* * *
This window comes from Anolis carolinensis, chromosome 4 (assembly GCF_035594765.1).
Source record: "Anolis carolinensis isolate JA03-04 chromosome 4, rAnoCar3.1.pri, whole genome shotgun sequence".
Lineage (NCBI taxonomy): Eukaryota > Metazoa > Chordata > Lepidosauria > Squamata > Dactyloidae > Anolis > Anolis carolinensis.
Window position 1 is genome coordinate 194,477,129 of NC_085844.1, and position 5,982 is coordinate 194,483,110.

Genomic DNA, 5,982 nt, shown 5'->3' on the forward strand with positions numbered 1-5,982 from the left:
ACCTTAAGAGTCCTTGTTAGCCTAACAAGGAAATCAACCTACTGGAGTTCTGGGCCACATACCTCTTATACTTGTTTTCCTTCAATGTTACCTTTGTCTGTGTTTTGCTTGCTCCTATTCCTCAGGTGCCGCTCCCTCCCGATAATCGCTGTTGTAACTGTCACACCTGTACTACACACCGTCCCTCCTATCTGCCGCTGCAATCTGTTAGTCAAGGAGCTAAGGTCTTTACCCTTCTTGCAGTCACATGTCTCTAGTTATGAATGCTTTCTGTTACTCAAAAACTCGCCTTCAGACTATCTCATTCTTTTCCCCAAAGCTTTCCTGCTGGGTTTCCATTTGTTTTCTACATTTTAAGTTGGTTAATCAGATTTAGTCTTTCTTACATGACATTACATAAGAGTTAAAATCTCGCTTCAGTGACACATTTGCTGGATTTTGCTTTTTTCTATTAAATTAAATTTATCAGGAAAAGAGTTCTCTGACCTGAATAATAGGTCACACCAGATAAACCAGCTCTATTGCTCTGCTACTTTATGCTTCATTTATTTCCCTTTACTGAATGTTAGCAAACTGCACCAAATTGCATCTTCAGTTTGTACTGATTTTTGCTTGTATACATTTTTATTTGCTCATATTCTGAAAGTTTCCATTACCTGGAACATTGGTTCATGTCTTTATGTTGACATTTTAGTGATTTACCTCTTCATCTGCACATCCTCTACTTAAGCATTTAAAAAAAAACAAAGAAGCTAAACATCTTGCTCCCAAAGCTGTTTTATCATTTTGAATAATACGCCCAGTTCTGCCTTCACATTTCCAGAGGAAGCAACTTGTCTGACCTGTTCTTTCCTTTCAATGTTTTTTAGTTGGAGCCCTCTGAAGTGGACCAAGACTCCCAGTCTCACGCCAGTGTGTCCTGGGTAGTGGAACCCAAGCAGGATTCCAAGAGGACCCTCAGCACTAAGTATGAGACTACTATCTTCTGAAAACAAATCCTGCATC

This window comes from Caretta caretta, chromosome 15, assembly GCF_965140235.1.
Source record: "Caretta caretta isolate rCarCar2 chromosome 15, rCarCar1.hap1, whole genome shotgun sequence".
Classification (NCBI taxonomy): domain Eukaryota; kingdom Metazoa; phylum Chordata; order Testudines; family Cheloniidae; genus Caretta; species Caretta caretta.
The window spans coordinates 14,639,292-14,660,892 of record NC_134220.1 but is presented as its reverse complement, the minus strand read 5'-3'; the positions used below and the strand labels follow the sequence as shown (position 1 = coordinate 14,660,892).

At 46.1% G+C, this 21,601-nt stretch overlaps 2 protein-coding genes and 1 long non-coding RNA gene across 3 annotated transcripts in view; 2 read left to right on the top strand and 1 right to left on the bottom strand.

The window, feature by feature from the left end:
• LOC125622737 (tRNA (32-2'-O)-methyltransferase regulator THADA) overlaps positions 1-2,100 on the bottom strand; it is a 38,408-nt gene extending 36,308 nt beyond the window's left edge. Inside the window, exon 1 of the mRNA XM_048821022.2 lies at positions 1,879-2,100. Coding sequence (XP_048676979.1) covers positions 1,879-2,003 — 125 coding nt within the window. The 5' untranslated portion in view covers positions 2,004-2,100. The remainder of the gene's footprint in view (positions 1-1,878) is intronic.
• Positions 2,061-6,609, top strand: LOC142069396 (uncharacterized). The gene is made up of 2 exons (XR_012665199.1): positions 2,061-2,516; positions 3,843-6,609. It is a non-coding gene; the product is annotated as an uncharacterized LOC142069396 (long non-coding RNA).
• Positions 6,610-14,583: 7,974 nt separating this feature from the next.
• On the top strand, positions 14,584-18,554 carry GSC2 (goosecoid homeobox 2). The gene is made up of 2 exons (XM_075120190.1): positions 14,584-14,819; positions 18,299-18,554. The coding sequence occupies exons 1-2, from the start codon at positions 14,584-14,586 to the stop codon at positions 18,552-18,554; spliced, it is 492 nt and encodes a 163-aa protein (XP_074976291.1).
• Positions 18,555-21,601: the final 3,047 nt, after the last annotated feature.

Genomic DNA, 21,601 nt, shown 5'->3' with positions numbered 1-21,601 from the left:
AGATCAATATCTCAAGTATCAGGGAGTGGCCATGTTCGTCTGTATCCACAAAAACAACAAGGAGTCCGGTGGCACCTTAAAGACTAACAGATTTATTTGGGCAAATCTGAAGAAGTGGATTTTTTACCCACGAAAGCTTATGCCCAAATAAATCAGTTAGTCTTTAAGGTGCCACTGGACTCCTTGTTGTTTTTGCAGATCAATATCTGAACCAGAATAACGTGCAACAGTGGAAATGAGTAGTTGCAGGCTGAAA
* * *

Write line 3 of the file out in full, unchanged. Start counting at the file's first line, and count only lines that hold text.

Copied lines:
Lineage (NCBI taxonomy): Eukaryota > Metazoa > Chordata > Lepidosauria > Squamata > Dactyloidae > Anolis > Anolis carolinensis.